Last updated - July 8, 2021
Consider this scenario: You land up with a superb idea to sell your products online to prospective customers. You set up an online store, integrate a payment gateway, and start selling through your store. A customer decides to purchase a particular item from your store and navigates to the payment page. Now to the dismay of the customer, there is an added shipping cost stumbling over his/her budget. According to the data of Statistica, this is one of the major reasons for shopping cart abandonment.
Shipping can actually make or break your budding business. It is a huge arena of various stages which involves quite a lot of planning and actions. The key is to have the right option at the right place at the right price. That way you can easily convert an abandoned cart to a successful order.
Most of the online buyers are concerned about shipping charges, delivery speed, product packaging and choice of shipping carriers. As a store owner, you need to take into account all these factors while framing a robust shipping strategy for your online store. Following factors could play the most imperative role in framing your shipping strategy:
Jump right into the concluding remarks or dive into the details of each of these aspects.
Shipping Pricing Strategy
Before deciding on your shipping pricing strategy, you need to first look at your actual cost of shipping.
Shipping cost estimation
Many small e-commerce companies outsource their warehousing, procurement, packaging, and shipping to external companies. If that is the case, the third party vendor will come up with all the shipping cost calculations. However, if you are storing your inventory in a warehouse and from there delivering to the end customers, you will have to estimate your overall shipping cost. The major points to consider while figuring out the shipping cost are as follows:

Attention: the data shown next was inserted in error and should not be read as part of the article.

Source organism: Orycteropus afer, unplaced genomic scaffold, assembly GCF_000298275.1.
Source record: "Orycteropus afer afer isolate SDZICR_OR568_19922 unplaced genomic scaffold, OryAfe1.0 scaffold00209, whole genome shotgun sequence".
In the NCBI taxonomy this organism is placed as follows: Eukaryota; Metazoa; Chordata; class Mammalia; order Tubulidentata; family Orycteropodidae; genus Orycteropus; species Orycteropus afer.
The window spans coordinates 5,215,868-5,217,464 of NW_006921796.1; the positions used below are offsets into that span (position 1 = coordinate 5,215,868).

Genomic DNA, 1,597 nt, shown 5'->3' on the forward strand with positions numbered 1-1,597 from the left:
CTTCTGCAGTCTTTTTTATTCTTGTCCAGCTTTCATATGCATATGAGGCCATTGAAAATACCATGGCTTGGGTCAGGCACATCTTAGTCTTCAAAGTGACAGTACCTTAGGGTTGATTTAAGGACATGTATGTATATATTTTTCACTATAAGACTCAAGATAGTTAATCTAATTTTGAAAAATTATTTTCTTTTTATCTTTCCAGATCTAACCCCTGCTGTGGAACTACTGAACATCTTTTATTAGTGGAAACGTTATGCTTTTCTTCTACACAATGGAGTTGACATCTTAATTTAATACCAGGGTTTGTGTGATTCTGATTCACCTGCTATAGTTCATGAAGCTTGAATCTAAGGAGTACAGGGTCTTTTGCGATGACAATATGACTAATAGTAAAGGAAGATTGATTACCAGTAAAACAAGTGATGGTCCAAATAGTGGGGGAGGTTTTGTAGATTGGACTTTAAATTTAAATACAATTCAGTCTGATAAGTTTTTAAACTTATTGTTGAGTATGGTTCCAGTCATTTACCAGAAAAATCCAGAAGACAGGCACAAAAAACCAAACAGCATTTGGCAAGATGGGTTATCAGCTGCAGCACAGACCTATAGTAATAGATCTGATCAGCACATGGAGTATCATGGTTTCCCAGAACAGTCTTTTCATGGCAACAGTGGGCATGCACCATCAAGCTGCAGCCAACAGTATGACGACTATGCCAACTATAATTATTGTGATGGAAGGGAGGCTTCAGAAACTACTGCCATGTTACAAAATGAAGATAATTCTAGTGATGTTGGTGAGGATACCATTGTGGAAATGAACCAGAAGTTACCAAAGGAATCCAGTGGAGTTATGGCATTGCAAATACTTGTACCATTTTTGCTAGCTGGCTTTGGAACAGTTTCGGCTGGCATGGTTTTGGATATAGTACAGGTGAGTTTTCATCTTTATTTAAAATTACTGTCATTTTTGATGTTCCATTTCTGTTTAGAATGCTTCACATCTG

1. Shipping Carrier
The most important component of your shipping cost is the amount your carrier is going to charge you per shipment. Carriers such as USPS, UPS, FedEx, and DHL have different pricing and service options. You may look at using multiple shipping carriers based on the geographical area that you want to cover and the type of shipping services your business requires. Furthermore, you may want to utilize business accounts and negotiated pricing based on the volume of shipping.
2. Handling Cost
The handling cost is different for every seller and is somewhat governed by the product he/she is trying to sell. You could be selling apparels, a monthly book subscription, seafood, glassware or any other product imaginable. The prerequisites to keep that product in a good condition is what will cost you more. Any cost incurred to handle, package or ship a product need to be added to the handling cost. Shipping requirements like boxes, labels, bubble wraps, side loaders, wood crates, dry ice, etc can add up to the handling cost. Bulky products or hazmat (hazardous materials) can also be a challenge. Storing your inventory in the warehouse, electricity charges, and labor is also some of the components. For start-ups, it is crucial to calculate the handling charges differently from the shipping charges, so as to properly explain the charge distribution to the customers.
3. Delivery Location